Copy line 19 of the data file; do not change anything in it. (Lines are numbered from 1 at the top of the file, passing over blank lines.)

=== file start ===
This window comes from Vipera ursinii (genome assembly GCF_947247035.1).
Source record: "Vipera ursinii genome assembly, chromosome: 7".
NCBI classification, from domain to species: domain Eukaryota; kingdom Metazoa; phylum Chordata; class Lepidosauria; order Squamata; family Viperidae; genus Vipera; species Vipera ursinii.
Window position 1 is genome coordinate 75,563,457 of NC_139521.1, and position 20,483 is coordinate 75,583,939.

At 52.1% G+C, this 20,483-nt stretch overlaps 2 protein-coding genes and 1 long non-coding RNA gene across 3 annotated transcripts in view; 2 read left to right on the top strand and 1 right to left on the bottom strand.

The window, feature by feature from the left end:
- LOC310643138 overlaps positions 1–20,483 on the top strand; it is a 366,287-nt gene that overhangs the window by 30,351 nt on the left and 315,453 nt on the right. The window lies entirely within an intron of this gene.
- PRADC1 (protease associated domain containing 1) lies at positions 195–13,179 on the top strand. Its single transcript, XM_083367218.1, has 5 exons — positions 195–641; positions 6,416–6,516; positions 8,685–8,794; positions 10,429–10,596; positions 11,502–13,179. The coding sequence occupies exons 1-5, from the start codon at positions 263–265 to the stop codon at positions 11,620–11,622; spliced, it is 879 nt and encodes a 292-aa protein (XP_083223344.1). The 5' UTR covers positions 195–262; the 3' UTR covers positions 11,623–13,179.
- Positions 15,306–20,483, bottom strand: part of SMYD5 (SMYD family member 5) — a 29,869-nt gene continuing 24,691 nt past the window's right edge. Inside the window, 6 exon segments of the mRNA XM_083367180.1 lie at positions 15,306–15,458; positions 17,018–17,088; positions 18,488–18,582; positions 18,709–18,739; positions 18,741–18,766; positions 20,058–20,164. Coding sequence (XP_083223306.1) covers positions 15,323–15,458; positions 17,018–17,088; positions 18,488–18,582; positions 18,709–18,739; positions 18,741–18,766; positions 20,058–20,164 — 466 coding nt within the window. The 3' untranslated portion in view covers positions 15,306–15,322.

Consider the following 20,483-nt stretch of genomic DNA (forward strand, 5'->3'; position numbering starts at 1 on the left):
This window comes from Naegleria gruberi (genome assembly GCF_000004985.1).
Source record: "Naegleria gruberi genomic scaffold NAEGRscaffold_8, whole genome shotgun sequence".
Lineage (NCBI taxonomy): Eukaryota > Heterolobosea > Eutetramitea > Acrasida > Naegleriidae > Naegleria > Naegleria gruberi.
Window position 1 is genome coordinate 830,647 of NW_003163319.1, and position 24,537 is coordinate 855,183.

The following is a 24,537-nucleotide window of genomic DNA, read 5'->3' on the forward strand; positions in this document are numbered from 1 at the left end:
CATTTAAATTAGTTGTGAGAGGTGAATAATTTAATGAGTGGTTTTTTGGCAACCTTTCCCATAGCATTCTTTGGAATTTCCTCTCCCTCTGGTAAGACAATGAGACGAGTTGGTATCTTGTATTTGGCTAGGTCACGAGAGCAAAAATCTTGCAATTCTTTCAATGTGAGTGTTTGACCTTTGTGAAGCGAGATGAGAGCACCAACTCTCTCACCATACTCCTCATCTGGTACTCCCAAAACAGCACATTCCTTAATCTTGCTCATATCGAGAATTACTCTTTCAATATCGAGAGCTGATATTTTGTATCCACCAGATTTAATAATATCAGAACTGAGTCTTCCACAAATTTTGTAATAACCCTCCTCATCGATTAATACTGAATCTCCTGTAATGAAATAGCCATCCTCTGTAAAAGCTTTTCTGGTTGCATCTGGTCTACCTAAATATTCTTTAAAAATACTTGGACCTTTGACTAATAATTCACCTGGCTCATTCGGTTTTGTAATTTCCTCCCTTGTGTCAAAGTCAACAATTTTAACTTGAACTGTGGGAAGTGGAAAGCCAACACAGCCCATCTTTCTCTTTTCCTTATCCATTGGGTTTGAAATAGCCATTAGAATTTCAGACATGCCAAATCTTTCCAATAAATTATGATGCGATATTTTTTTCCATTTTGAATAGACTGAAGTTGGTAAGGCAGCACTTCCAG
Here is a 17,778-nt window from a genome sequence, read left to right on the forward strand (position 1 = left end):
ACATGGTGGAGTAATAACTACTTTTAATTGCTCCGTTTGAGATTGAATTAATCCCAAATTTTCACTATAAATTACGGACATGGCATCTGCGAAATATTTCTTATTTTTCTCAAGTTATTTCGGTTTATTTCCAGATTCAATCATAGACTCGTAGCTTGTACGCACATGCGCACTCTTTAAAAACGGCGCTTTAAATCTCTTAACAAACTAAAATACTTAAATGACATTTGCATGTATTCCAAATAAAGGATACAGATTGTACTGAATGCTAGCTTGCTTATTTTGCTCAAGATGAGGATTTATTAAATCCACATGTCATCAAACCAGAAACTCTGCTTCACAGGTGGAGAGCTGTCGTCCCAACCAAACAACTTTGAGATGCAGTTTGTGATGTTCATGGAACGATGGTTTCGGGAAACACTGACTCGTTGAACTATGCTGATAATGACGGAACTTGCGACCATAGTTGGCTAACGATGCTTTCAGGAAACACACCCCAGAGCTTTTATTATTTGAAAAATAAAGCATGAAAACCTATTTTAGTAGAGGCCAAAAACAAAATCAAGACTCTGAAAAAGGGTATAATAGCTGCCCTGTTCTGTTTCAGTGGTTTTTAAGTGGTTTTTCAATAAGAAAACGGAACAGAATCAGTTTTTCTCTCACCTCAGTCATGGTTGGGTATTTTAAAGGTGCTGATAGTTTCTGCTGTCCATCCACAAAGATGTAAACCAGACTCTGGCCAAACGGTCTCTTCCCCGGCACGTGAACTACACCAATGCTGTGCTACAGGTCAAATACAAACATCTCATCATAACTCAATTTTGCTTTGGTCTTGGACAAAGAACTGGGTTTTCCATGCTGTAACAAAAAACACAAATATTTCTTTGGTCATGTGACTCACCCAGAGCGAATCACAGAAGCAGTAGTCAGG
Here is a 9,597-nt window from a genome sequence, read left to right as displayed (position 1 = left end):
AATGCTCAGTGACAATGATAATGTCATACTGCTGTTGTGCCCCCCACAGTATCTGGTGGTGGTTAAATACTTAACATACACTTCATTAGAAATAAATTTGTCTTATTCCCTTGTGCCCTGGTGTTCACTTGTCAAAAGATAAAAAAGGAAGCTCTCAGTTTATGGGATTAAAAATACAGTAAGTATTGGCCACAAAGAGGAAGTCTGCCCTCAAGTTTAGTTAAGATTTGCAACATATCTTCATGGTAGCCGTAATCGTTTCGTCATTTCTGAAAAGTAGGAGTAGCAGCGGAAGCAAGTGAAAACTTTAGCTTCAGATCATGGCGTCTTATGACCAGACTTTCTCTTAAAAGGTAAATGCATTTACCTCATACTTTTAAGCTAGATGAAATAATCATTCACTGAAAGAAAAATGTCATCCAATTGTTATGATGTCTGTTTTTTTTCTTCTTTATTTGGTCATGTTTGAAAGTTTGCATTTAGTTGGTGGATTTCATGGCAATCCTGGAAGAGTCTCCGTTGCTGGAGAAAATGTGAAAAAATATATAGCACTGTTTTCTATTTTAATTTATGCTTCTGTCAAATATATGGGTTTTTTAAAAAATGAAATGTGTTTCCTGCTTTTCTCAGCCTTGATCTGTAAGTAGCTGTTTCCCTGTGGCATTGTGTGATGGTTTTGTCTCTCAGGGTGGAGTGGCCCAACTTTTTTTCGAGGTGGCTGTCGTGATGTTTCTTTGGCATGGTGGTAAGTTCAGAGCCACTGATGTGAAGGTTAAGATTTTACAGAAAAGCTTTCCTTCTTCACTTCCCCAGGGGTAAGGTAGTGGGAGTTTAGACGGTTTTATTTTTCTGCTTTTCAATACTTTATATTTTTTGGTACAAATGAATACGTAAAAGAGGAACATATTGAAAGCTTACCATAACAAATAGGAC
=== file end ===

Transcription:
Here is a 9,597-nt window from a genome sequence, read left to right as displayed (position 1 = left end):